Validating View Controllers with Quick and Nimble

On arriving  UI automated testing in XCode 7 developers had a great tool for automatically validate our apps.  But as our test suite starts growing we start facing some inconveniences.

By using accessibility interface you cannot validate view controller attributes, for instance validate if you got the right number of cells in a collection. Another problem that I faced was at time of refactoring test cycles took to long.

I strongly believe in testing, but dealing with such inconveniences  pushed me to search for another iOS test frameworks. After watching some videos and hearing about them in some conferences I decided to investigate about validating view Controllers with Quick and Nimble.

The aim of this post is just show how to setup Quick and Nimble test frameworks and play a little bit with them.

Quick and Nimble

Quick is a BDD testing frakework that is almost the same as XCTest, but with the additional focus on describing your intent and why you are testing parts of your code.

Nimble allows you to express expectations using a natural, easily understood language.


I have found some difficulties downloading sample projects with the framework integrated. So at the time of writing this posts the XCode that I am using is 7.3.1 and the Podfile content is the following:

View controller undertest

The view controller under test shows a collection of Gremlins with a search bar that will allow to filter them by name.

Simulator Screen Shot 31 Jul 2016 00.33.15


Test are implemented as a regular UN test, so adding a new test is just adding a new UN test file:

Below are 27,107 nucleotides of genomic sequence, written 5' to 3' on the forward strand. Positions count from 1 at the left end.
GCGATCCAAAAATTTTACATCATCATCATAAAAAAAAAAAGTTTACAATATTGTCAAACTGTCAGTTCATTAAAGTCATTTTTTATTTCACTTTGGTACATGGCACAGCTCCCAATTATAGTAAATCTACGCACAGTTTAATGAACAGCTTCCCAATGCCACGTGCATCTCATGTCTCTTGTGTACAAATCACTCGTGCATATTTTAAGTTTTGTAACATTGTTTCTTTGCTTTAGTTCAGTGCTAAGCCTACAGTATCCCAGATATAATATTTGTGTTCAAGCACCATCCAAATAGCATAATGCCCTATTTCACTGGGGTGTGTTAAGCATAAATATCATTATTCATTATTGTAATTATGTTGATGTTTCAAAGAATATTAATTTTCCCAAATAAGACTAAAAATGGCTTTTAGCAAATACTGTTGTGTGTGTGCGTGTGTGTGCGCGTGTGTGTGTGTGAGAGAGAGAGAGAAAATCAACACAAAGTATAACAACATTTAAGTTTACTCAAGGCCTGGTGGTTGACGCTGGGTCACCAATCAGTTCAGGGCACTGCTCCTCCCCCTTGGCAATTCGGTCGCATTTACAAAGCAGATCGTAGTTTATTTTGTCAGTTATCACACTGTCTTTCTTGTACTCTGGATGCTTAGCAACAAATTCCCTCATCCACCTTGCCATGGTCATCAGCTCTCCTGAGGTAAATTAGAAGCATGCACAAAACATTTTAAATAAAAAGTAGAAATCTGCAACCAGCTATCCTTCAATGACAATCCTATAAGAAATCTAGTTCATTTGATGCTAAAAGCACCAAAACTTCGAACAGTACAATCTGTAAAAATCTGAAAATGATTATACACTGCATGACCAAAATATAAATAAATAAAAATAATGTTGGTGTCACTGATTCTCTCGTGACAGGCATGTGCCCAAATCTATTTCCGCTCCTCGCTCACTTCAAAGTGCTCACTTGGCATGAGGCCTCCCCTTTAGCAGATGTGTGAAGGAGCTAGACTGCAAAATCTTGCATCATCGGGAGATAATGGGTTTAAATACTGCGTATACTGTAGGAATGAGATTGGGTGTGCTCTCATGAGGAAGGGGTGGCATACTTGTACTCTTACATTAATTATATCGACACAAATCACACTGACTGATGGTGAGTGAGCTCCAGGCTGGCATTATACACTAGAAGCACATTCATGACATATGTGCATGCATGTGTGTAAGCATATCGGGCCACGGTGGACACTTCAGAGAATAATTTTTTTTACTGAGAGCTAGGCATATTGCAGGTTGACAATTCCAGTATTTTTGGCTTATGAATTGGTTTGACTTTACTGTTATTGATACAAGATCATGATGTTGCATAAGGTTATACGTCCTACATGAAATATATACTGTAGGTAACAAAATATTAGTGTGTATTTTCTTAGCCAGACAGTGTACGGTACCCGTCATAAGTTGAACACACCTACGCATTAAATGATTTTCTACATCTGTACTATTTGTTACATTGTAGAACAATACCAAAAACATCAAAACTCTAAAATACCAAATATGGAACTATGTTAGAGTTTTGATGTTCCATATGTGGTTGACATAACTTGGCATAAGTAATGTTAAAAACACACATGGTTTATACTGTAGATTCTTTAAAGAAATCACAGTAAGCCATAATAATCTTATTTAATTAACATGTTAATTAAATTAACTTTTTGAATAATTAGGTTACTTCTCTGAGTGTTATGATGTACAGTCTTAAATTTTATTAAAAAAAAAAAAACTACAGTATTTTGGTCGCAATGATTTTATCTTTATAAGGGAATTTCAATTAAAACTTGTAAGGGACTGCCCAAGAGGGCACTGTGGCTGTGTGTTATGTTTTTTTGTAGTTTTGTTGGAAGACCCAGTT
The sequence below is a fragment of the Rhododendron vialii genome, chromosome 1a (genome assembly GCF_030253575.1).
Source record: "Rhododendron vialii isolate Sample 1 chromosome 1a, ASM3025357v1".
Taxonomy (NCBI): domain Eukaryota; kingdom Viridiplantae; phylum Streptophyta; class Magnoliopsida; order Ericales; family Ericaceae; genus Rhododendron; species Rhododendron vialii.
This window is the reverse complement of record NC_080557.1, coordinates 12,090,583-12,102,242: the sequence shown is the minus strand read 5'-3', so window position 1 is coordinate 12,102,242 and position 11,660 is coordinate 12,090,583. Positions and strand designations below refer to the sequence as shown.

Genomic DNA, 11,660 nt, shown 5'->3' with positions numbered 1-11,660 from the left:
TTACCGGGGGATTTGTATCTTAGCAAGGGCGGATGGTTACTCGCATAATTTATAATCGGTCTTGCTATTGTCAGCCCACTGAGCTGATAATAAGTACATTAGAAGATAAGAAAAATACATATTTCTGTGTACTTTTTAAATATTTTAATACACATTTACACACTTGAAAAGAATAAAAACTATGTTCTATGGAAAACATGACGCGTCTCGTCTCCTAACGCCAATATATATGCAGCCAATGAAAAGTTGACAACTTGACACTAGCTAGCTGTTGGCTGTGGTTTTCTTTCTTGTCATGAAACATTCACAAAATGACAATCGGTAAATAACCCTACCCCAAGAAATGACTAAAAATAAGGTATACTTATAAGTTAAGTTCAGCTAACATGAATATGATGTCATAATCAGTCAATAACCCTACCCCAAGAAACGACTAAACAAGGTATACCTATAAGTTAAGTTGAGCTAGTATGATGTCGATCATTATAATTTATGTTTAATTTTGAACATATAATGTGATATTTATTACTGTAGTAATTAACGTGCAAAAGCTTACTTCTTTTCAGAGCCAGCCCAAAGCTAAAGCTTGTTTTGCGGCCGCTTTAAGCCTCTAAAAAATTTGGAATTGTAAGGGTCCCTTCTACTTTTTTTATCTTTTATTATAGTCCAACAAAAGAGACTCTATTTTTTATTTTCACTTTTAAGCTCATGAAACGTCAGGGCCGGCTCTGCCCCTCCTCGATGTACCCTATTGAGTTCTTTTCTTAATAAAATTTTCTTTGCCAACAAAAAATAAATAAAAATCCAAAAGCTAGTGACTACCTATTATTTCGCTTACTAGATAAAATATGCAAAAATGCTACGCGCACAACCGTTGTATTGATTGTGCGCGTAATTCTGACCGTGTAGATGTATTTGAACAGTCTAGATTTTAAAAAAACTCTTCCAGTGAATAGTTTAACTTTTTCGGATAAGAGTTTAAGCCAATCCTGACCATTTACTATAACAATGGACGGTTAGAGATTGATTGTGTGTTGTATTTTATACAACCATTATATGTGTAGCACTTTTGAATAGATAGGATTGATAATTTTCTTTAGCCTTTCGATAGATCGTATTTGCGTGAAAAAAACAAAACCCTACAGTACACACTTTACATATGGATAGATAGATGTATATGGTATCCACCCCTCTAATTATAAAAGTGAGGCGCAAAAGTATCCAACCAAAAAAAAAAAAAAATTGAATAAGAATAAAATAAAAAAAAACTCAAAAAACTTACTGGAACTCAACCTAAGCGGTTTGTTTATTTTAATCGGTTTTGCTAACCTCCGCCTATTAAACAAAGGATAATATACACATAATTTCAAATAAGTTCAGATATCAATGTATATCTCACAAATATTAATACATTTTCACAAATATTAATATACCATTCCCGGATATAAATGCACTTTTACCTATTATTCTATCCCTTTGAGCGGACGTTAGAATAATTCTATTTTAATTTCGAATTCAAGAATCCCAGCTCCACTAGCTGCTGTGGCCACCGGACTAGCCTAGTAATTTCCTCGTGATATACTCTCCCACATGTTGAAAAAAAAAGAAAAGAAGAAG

As was mentioned before test are implemented as BDD test structure changes a little bit but do not get scared. Lets start  testing the view controller title:

First thing to do is import Quick and Nimble and extend our test class from QuickSpec. beforeEach is the chunk of code that will be execute before each test. Tests itself are implemented by specifying with it.

Another important issue is the call controller.beginAppearanceTransition before each test, this execute viewcontroller lifecycle calls before executing test.

Now lets launch test:


But remember we have to move from red to green. Now, just set the expected title string name and re-run the tests.

The first impression that you experiment with this framework is how easy and fast is execute a battery of test. An how easy is get into view controller internal attributes and methods for validating what is going on.

Let’s test that collection view can show all the expected gremlins

The view controller by default will show a hardcoded set of gremlins for better understanding, but that is not the real case scenario. For validating that the first that we do is just validate that the number of items that can see the collection view are 13, and afterwards we inject an array of 3 items for validating that the new number of items that can see the collection view now is different:

Lets look for more gremlins

But the view controller also allows us search gremlins by name, now lets validate that this functionallity is really working:

An important issue that I want to mention at that point is that or view controller hides the search bar when there are no items. This is very easy to do with this framework, just check .hidden attribute from search bar and that’s all!.

You can download the sample project used in this post here.


With Quick and Nimble you can run a test suit very quickly and this is great for refactoring. On the other hand is direct to have access to view controller internal stuff, this will save you lines of code and execution time on UI testing. So Quick and Nimble is a great alternative to unload test stuff from UI testsuite.